The world has been so focused on the pandemic and its economic fallout that concerns regarding the shadow economy have fallen to the wayside. But although they may not be front and centre, hidden players are still lurking in the shadows and waiting to move on the desperate.
SHADOW ORGANISATIONS SEEK NEW OPPORTUNITIES
Global lockdown restrictions may have damaged the criminal underworld just as much as legitimate businesses, but they are still alive and kicking, and looking for a way to rebuild.
The Italian mafia is a case in point: as lockdown restrictions brought small and medium businesses to their knees, the mafia was quick to move in and offer these businesses the monetary salvation they so desperately required – although at a price, of course. The aim of these ‘bailouts’ was to capitalise on the expected assistance scheduled to begin flowing to these companies towards the latter part of 2021, as part of the €1.8 trillion economic recovery programme.
Maurizio Vallone, one of the top organised crime investigators in Italy, noted, “The mafia has been choosing the companies that are best-placed to take part in recovery fund tenders, especially in the health and infrastructure sectors where a great deal of money will be spent… It will try to take everything. We have to make sure they don’t get even one euro.”
However, Europe is not the only region to fall victim to underground activity. The Japanese Cybercrime Control Center also exposed dark web activity taking place within the country that was spreading rumours of covid-induced pneumonia. Scammers were then offering to send special masks to email recipients, encouraging individuals to download an app from a link provided in the email which would then leave their phones vulnerable to hackers looking to steal credit card details.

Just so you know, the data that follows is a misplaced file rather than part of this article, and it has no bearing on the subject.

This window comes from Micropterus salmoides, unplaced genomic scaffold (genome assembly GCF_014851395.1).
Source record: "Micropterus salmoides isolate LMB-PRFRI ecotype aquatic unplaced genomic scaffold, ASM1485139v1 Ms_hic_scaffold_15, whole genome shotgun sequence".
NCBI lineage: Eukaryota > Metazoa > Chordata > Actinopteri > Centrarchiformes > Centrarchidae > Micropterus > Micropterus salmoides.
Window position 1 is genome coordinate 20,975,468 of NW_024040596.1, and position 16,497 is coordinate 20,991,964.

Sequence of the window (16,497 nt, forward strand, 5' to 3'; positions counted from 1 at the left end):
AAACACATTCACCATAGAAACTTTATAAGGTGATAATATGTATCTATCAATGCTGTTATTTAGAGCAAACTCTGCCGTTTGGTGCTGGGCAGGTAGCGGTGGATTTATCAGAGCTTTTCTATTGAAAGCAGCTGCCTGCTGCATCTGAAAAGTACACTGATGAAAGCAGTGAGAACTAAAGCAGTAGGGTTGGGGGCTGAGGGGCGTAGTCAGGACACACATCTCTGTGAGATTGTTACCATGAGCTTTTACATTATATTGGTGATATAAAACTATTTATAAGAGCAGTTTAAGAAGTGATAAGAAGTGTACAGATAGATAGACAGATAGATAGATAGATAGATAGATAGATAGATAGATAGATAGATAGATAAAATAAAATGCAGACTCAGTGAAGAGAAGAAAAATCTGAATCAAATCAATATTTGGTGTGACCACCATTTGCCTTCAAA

Latin America has likewise been engaged in a long-standing battle against gang and organised crime-related activities, and now faces the threat of underworld members taking advantage of government leadership vacuities to play up their roles as pretend wardens of neglected citizens in marginalized neighbourhoods. One correspondent from the region warned, “From setting curfews and enforcing them to handing out boxes of food and face masks, the criminal underworld – long thriving here – is positioning itself to come out of this pandemic with increased control over territory, and more deeply entrenched loyalty from locals.”
However, while the pandemic has created new opportunities for the underworld to enhance its power, it comes as no news that organised crime plays a significant role in economies around the world, penetrating sectors ranging from construction, delivery, food and private garbage collection to security, and costing consumers globally billions and even trillions of dollars each year. Organised crime raises exorbitant amounts of money from its illicit activities, a significant portion of which then flows into the legal economy concealed as investments, even as regulators scramble to introduce stricter policies. In 2009, the United Nations Office on Drugs and Crime (UNODC) estimated that organised crime’s worldwide proceeds amounted to a staggering $2.1 trillion, of which $1.6 trillion was reinvested in the legal economy.
But although these shadow organizations may often contribute the legitimate economy, one cannot simply ignore the negatives of their activities on the legitimate economy, such as: